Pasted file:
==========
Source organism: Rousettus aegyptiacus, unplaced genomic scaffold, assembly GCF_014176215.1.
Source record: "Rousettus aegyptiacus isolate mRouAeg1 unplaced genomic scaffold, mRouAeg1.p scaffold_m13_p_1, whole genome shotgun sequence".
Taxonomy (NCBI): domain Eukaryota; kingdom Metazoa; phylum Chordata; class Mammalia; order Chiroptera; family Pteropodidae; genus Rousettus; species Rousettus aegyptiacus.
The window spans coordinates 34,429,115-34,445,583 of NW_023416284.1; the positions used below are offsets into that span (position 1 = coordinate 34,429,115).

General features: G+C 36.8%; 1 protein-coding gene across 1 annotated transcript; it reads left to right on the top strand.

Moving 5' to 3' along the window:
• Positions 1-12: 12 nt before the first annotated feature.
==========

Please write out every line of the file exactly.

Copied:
Source organism: Rousettus aegyptiacus, unplaced genomic scaffold, assembly GCF_014176215.1.
Source record: "Rousettus aegyptiacus isolate mRouAeg1 unplaced genomic scaffold, mRouAeg1.p scaffold_m13_p_1, whole genome shotgun sequence".
Taxonomy (NCBI): domain Eukaryota; kingdom Metazoa; phylum Chordata; class Mammalia; order Chiroptera; family Pteropodidae; genus Rousettus; species Rousettus aegyptiacus.
The window spans coordinates 34,429,115-34,445,583 of NW_023416284.1; the positions used below are offsets into that span (position 1 = coordinate 34,429,115).

General features: G+C 36.8%; 1 protein-coding gene across 1 annotated transcript; it reads left to right on the top strand.

Moving 5' to 3' along the window:
• Positions 1-12: 12 nt before the first annotated feature.